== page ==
Sure, I get days where I don't want to paint because I'm tired but it's not something that I ever get bored of. In my uni course we were self directed - there was no sign in sheet, no deadline each week, no tutor or professor that would notice if you were in that morning or not, or if you'd decided to sleep the morning away in your flat. We had a deadline at the end of the year for a project, a tutor we would see once every two weeks or so if we needed and for the rest of it we were SELF DIRECTED. This taught me that the only way I would get things done was if I actually planned them and organised my time so I could get my tasks done. It is one of the best lessons I have ever had because if you are self employed nobody else will be checking to see if you worked that day so you have to have the discipline to work hard. Like anyone, there will be days that I just am not feeling like working that day, so I try to do something that will help my business even if it's not putting brush to canvas. I tidy my studio, answer emails, write a blog post. Some days I just don'twork but I know if I don't get back to it then I will lose out.
And some days I don't work because we all need a wee day off too!
What about art fairs? Are they worth the investment?
I think this is very dependent on what your type of creativity is, where you live, who goes to the fairs etc and the only way you'll find this out is through trial and error. I live in a very small village, and the local fairs here are more craft stalls, local scout packs doing a tombola and knitting than art. The people that mostly visit them are older people who are looking for trinkets and bargains than collectors looking for Fine Art so it's not really my target market. Have a think about who your ideal customer is... are they likely to be finding your work at an art fair (maybe they will if you live in a big city with a big art scene?) or is your client likely to want to buy your handmade jewellery at a vintage fair? These factors all contribute to if they are worthwhile or not.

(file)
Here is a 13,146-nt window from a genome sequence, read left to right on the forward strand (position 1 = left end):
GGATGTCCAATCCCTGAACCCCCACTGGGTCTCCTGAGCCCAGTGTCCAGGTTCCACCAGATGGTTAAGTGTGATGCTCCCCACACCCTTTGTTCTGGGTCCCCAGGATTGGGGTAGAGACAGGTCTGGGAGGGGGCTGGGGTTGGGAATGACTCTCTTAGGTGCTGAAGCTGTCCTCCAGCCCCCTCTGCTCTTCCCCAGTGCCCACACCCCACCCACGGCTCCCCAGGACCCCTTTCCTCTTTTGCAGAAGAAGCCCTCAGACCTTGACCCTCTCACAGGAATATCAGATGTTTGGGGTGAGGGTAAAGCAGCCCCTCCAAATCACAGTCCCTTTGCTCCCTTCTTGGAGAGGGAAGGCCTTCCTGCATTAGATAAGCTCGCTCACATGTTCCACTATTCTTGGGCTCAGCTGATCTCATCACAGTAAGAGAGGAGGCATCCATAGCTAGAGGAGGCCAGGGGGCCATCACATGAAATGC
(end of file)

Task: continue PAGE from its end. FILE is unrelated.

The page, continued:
I have done one or two fairs when I was starting out after uni and they TANKED! They were dreadful!! But I've done others which have earned me good commissions and that's been exciting. Here in Scotland there are bigger art fairs at nearby cities but I've never been to those and honestly don't have the time to put in the work to make them profitable at present. I think if you are interested in doing a fair with your own work then have a look at the type of work there that sells and see of you think yours will fit in well enough! Go scout them out and see if you think it would be a good opportunity. Ask the other vendors. Give it a go and even if it fails you'll have learned one more thing that works, or doesn't, for your business! It really is a case of trial and error and every business will be different. Just because a friend did terribly at one doesn't mean you will.
So there you have it! A wee (hopefully) helping hand to starting your own full time creative business! I hope that my experience can be of some help to you and maybe answers questions or doubts you have about your own journey.
Unfortunately there is no "How to become an Artist" guide. Each artist and creative person is so different as is their work and what works for one person will not necessarily work for another. Just because one person favours Etsy vs a website, or jumps straight in vs planning for months doesn't mean they have it all figured out and it doesn't mean that they are doing it in an exactly right way. they are doing what is right for them and I think that is a really important distinction to make. It doesn't mean that because one artist has great success doing one thing that you need to do that too. We are all so wonderfully unique and our businesses and their development will be as unique as we are too! YAY!!!
And I certainly don't have it all sussed! I make a mistake at least once a week, I'm learning as I go, I ask questions - sometimes really silly ones, I google stuff, I try, I fail, I pick myself up again and I persevere. Every time I "fail" at something I remind myself I know more today than I did the day before. It's a non stop learning curve!
The key thing, I think, with running your own business is to know that its a marathon not a sprint. You are not falling behind just because another person is forging ahead. You are not "less than" because you are not ready to take the leap to being full time yet. You are not a giant failure if you neverwant to do it full time and having a paying creative hobby is enough for you! You are not lacking because someone who started at the same time as you seems to be doing better than you are. We have a lifetime to be as wonderful, creative and unique as we were born to be and I am a firm believer that everything comes in it's own good time. Don't be frightened to chase your dream, don't be embarrassed if others think its not achievable and don't call yourself a failure if you have a setback. YOU'VE GOT THIS!